However, the restaurant’s hidden gems are their refreshing bottles of tuba, collected every day with the insight and help of the expert local mananguete, or tuba harvester. Alpas’ tuba is leagues away from the tuba of our lolos, fizzy and sweet, it’s an intoxicating yet delicious treat to cap off a hearty meal.
Unwavering in their goal of not contributing to the trash being dumped into landfills and the ocean, Ken and Kim have adopted a broad-gauged lifestyle that really looks at every aspect of Alpas’ operation, making it probably the first and only truly plastic-free and zero-waste establishment in the region.
Alpas composts all their non-meat food scraps to then use in their garden, fruit peels and picked leaves and stems are fed to their goats. Even bones are crushed and burned to ash to be used as a fertilizer. The property also has its own compost toilet, with friendly instructions for those using it for the very first time. The toilet uses rice hull collected from farmers in their neighborhood and carbonized at Alpas.
Ken and Kim’s passionate objective has led to them supporting and working with other local like-minded environmentally-conscious ventures, sourcing produce from a handful of social enterprises and featuring their products at the restaurant and giftshop, celebrating Philippine-made ingredients, materials, and crafts.
Alpas sources black, red and brown SRI rice from ZIDOFA (Zarraga Integrated Diversified Organic Farmers Association), a Sinag Accelerate awardee of the Bank of the Philippine Islands Foundation, recognized for empowering farmers in rural Iloilo by introducing them to the organic-based system of rice intensification, which produces a higher yield.
Ken and Kim only buy free-range native pork from Green Warrior Eco-Farm in Barbaza, Antique, while supporting sustainably-caught seafood from fishermen in neighboring Anini-y (line-caught or spear-caught only, averse to net fishing which may be dangerous to ecosystems with its careless bycatch).
Alpas also supports the Buri Weavers Association of Diclum in Tobias Fornier, collaborating with Curimae Soapworks for all-natural handmade soap, House of Ekolife for freshly-roasted, Philippine-grown, fair trade coffee, Ariana Coco for Virgin coconut oil, Lilet’s Mushroom Farm in Patnongon, Antique, and Bertolano Organic Farm in Sibalom, Antique, among others.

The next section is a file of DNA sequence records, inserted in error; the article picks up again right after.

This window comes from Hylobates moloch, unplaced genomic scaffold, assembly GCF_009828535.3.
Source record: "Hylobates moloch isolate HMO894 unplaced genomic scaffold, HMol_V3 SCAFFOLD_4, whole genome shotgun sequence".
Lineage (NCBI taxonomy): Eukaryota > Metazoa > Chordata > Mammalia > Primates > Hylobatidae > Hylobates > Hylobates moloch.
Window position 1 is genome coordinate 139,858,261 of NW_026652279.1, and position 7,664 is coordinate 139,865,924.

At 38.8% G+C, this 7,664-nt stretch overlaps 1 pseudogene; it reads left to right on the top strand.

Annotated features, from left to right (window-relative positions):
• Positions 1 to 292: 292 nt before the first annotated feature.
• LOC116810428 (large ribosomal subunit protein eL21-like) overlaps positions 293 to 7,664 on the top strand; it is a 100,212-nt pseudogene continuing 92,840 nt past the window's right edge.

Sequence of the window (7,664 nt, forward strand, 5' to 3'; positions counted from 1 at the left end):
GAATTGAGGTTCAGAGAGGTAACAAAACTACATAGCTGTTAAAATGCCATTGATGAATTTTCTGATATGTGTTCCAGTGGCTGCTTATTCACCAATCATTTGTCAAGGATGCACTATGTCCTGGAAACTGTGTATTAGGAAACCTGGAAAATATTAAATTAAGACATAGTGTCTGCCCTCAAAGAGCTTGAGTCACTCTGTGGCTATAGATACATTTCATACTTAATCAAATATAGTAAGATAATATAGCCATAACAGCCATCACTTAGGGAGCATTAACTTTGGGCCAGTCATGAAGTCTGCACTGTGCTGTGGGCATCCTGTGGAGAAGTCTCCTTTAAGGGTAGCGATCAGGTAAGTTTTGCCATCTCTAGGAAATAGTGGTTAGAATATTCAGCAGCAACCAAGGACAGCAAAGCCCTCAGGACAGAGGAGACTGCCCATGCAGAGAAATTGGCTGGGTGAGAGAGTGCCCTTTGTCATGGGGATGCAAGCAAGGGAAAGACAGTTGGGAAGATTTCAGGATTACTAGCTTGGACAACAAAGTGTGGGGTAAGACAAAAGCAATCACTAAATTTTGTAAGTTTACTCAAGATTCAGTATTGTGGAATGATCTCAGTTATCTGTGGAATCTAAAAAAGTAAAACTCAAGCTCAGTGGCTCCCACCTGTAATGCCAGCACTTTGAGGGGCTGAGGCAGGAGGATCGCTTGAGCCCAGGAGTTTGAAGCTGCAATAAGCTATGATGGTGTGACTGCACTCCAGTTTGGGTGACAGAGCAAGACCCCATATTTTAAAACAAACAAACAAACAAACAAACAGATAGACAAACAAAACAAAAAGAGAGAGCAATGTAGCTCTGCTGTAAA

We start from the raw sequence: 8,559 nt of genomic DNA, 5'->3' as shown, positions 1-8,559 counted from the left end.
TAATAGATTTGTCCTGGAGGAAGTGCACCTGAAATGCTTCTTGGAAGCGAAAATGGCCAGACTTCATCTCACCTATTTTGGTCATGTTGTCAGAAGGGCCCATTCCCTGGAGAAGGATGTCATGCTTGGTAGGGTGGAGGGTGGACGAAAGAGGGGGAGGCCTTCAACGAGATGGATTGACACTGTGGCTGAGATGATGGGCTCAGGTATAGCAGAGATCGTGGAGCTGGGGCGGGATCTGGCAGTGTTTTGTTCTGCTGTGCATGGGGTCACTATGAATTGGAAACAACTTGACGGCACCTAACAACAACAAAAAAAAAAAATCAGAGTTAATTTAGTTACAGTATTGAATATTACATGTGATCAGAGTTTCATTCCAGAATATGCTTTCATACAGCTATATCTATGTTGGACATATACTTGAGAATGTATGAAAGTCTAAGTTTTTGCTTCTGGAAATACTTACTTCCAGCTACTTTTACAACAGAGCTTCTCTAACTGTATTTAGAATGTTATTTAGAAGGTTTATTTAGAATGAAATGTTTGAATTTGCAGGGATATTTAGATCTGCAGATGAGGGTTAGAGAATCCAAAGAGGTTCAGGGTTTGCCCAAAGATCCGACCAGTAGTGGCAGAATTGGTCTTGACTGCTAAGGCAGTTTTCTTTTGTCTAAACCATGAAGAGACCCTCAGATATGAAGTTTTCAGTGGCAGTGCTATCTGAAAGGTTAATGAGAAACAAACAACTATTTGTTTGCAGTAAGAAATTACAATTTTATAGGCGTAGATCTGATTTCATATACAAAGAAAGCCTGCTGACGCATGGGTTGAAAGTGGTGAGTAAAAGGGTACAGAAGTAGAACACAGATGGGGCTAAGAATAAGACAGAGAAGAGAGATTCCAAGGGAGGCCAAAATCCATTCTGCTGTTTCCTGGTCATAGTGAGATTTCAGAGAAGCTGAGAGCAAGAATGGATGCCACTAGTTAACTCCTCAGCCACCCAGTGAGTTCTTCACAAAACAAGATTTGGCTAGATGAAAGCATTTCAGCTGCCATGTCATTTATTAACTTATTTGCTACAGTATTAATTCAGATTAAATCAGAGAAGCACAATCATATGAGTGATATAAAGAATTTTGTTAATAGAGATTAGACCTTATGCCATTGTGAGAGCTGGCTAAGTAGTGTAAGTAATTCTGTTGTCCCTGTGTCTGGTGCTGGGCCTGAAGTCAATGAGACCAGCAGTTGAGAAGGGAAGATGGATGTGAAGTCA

“When you dine with us, you’re supporting a community and [not just] your health,” said Kim. “To be connected with what you consume and to know where it came from is a wonderful thing and we wish to provide that experience for you. We hope the list keeps growing as more neighboring farmers and suppliers are encouraged to grow and raise organic produce and livestock.”
The couple admits that the move to Antique wasn’t easy, settling in the largely rural and traditional Tobias Fornier, trying to make a significant change in people’s culture is an uphill battle. Just to give you an insight into how set in their ways the neighborhood may be, Dao was renamed Tobias Fornier in 1978, yet most locals still prefer using the old name to this day.
Adamant in their goal, Ken and Kim may have even ruffled a few feathers as they begun their journey. Aiming to revitalize and clean their beachfront a year or so ago, the couple decided to disallow fishermen from the neighboring towns to dock at their stretch of sand, as they were the main culprit when it came to littering along this beach.
They event posted a large sign saying “The sea gives us fish but we give it trash.” This angered a barangay official leading to a confrontation and mediation, where Kim and Ken where ultimately declared in the right. The couple has since combed the beach everyday to rid it of trash and other debris, realizing a pristine beach guests can appreciate. Even marine life in the area has slowly begun thriving again.
Just this January, Ken and Kim called out the local government for habitually failing to collect the town’s garbage.
“It’s not cool when you can count on two fingers the amount of times garbage has been collected over the course of 1.5 years [in our town],” expressed Kim, explaining that 90 percent of the trash they needed disposed were the public beach trash they collected along the coast. “We do our part in making every effort to refuse single-use plastics in our every day operations and even ask our guests to pack up their plastics with them when they leave. We’ve lived here for more than a year, how many times has trash been collected by the waste department? Twice. How many times have we talked to the local government? Too many times to count.”
The furor got the attention of Sen. Loren Legarda’s team who personally visited and dined at Alpas, lauding the couple’s commitment to zero-waste sustainable living and calling it a “must-visit place for tourists.”
In the Michelin Guides, a revered mark of distinction in the culinary world, a “one star” Michelin rating is awarded to bistros in recognition of the high quality of its cooking. On the other hand, two Michelin stars are often awarded to restaurants worth a detour, indicating excellent cuisine worth getting off the beaten path for.
Chef Ken, as irreverent as he is, probably doesn’t see Michelin stars as the be-all-end-all for the craft that he is so passionate about, but this is what my long preamble is trying to say: Alpas is very much worth a detour, maybe even worth a trip of its own as a gastronomical pilgrimage of sorts.
Alpas now also hosts cooking classes every Wednesday, inclusive of ingredients, a free lunch, and the invaluable insight and instruction of chef Ken. They are also slated to host a Yoga retreat on March 2 to 3, set to coincide with an organic mushroom tasting menu. Located in Barangay Paciencia, Tobias Fornier, Antique, Alpas is open Wednesday to Sunday, serving lunch and dinner. You can find Alpas on Facebook at facebook.com/alpashere. Relish newfound sustainable island life at Alpas./PN